Ask the Dog?!!!

During the time of colonialism in Zimbabwe, the white master offered a black farm worker a lift. He told his worker to sit at the back of his open truck. The black boy as it was the name of that time, obeyed as his white master sat in front with his bulldog besides him. They drove as they left the farm heading to the capital city, Harare. After 45 miles of travelling, the truck veered off from the road and collided violently on a huge tree, the white master died on the spot but the dog and the black boy survived with minor injuries.

 When the police came and asked for some statements from the black farm worker. “I had no knowledge of what led to this fatal accident,” he said as his voice rose in anger. “What do you mean black boy? Where you not in this car? Sitting next to him?” the police queried. “No, no, I tell you now to ask the dog the same questions?” the black boy answered as he fumed with anger.  “Why the dog?” asked one of the officers with a curious tone. “Well, it was sitting  in front next to the master,” said the black boy as he paced away.


Maiwee….My way?

A man from  Zimbabwe  was walking and as he was about to cross a major road when a car with an English white driver hit him. Fortunately he survived with  few scratches. He began to cry saying maiwee, maiwee. His moaning began to infuriate the white driver who had stopped to check whether his victim was ok. “Stop saying my way, you African boy! It’s  not your way and it’s my way not yours”, he barked angrily and drove away.

Helping you understand you it’s a language barrier joke.  Amai=Mother. Most people as they cry or weep in dire situations in Zimbabwe they involuntarily call their mothers whether they are dead or alive.  They just say maiwee in torn broken voices.

Sneaking at a wedding ceremony in pretext of “Mrs”.. Was I a gatecrasher?

A wedding ceremony is as important as ever and it has to be beautifully handled and with a touch of excellence. The bride, bridegroom, in-laws and the invited guests always look forward for the day to be as graceful as a wedding day can be. Invitations are always sent in advance and in some of these invitations the host can be very articulate and thorough.  A guest list of a targeted figure is endorsed purposefully to meet their budget and those who attend should be formally invited, and submit your card at the time of request. In cases like this gatecrashers are prohibited. The general concept of African weddings based on African culture everybody should be allowed to attend the wedding ceremony regardless whether you are formally or informally invited. The host would make sure there is surplus food and space to accommodate the uninvited ones. It would be considered as rude if the host do not welcome the gatecrashers. Many of these gatecrashers are decent people who come to witness the wedding and the joy it gives just to be present. They always come in harmony and leave in harmony and it’s very rare to hear stories of commotion brought by the gatecrashers. Majority of gatecrashers always offer some gifts in form of money especially after you fed them well. It’s always been a blessing in disguise in many cases.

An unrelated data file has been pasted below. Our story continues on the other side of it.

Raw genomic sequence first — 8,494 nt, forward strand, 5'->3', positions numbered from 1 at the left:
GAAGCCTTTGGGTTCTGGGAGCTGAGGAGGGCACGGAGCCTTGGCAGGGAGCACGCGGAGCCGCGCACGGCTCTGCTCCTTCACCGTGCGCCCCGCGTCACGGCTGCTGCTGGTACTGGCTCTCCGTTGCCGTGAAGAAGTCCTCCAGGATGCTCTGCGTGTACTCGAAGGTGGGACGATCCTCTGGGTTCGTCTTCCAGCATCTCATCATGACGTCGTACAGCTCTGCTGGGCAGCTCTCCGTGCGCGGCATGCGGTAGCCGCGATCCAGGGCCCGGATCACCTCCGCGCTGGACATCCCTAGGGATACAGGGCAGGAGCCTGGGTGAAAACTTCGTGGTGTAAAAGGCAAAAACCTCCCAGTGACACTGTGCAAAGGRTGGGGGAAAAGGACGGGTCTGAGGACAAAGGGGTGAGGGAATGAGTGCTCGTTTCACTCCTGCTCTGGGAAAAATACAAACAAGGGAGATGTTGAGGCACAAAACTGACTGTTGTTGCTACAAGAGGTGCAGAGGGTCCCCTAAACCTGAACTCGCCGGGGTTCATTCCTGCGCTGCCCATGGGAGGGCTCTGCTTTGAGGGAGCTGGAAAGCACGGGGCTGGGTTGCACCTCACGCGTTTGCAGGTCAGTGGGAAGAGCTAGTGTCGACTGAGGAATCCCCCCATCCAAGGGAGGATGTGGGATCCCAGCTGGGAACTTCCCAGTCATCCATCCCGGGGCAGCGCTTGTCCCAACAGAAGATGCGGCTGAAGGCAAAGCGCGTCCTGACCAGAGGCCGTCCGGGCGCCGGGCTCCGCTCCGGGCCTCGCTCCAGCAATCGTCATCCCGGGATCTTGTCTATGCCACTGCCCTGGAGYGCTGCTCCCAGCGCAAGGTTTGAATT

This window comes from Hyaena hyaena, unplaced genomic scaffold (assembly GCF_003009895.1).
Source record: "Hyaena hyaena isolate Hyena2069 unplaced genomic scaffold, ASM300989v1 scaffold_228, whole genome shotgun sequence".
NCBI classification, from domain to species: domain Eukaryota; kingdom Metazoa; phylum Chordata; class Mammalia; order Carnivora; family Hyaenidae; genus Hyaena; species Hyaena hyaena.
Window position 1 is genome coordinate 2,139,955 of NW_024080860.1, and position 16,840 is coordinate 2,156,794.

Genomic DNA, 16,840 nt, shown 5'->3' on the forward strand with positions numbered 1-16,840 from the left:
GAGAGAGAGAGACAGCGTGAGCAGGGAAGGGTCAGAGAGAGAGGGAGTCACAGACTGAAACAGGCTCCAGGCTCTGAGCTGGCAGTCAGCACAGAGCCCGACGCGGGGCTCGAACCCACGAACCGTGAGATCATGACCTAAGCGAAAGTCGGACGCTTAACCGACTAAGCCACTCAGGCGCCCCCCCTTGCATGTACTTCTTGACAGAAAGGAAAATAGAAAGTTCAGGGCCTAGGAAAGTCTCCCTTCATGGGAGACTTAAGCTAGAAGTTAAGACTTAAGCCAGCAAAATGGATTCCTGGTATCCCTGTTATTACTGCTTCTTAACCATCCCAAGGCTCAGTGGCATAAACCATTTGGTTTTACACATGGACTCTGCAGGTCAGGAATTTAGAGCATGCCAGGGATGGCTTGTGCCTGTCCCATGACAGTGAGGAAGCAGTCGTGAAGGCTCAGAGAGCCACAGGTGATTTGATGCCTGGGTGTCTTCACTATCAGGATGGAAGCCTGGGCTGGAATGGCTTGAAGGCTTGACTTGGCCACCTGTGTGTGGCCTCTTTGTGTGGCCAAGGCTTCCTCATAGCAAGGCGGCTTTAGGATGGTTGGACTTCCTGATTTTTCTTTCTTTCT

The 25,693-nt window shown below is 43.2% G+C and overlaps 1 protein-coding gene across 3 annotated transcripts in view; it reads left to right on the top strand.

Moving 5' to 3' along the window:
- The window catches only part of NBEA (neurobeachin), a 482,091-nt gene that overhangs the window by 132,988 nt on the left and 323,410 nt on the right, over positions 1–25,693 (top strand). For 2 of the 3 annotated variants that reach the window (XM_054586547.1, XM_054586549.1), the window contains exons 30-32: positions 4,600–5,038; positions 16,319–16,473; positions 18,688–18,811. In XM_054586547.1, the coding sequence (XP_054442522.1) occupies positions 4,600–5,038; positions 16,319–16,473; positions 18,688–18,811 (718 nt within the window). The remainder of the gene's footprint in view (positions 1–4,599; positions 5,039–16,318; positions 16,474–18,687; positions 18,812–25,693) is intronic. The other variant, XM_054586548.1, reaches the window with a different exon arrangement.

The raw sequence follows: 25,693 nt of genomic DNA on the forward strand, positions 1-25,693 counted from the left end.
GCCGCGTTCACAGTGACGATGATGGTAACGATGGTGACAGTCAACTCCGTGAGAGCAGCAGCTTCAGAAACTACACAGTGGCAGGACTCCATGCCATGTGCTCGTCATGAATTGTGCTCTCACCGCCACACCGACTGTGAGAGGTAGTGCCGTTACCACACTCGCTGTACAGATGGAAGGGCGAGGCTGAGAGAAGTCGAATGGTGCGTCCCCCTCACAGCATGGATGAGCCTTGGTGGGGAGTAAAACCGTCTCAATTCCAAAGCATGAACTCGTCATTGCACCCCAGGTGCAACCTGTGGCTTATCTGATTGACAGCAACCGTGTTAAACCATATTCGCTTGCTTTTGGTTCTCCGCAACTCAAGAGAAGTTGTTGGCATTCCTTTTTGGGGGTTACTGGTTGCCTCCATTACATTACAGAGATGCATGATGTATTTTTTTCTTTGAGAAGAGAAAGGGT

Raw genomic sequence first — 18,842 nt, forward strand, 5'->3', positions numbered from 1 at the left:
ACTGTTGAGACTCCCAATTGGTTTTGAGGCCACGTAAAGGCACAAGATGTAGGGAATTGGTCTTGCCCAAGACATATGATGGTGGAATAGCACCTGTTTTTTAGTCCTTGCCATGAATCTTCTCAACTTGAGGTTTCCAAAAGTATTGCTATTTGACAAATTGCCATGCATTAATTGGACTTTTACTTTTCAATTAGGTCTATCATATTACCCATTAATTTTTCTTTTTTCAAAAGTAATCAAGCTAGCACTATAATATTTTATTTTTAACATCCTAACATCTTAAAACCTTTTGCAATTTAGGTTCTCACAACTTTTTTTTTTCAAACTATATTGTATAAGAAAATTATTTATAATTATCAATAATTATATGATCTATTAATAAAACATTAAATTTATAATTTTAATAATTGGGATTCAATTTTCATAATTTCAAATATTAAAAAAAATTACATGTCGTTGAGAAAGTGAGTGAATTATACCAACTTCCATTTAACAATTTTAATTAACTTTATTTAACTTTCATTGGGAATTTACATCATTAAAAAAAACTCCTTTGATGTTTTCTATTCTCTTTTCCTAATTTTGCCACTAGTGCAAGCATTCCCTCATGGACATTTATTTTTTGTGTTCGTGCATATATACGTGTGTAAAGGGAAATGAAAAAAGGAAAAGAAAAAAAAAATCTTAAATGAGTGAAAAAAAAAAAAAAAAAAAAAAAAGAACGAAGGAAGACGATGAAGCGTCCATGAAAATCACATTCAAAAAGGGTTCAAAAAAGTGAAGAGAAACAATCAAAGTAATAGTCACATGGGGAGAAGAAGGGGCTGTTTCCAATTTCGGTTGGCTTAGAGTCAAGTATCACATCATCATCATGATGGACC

However, lifestyle and economic hard situations force most people to be very decisive and to be economically in as much as possible hence eliminating other people from attending their weddings. I found myself in a similar situation on a wedding I attended in Liverpool over the weekend. How did I happen to be there? Who invited me? These are questions hang on in your mind as a reader. As a narrator of this story I shall narrate to you the event that led me to be at the wedding.

It all happened two months ago I met a friend from Zimbabwe at Asda, Hazel Grove, in Stockport. We became fast friends and exchanged numbers. It was to our own interest that we are few Zimbabweans or people from black community within the area. In the following days and weeks we phoned each other and talked for a length of time over the phone. My new friend who has introduced herself as Dee, invited me to her son’s birthday on the last minute dot com, and I wished she had informed me earlier I would have made a lovely birthday cake for her son. Despite her last minute call I managed to be there and it was my first visit to her house since we met.

It was on this day, when one of Dee’s relative from Liverpool came to celebrate the day for her son. The visitor from Liverpool was happy to see me. We all learnt that we went to the same boarding high school in Zimbabwe. He was a senior by far and he was in the same class with some of my few relatives and I also happened to be the same class with his young charismatic brother. It brought fresh memories and we talked of our school, our former teachers, friends and relatives and almost every subject of that we could think of. It was from there that the visitor from Liverpool invited me for the last weekend’s wedding and  he asked his family to come with me to the wedding. His name Neil (not his real name)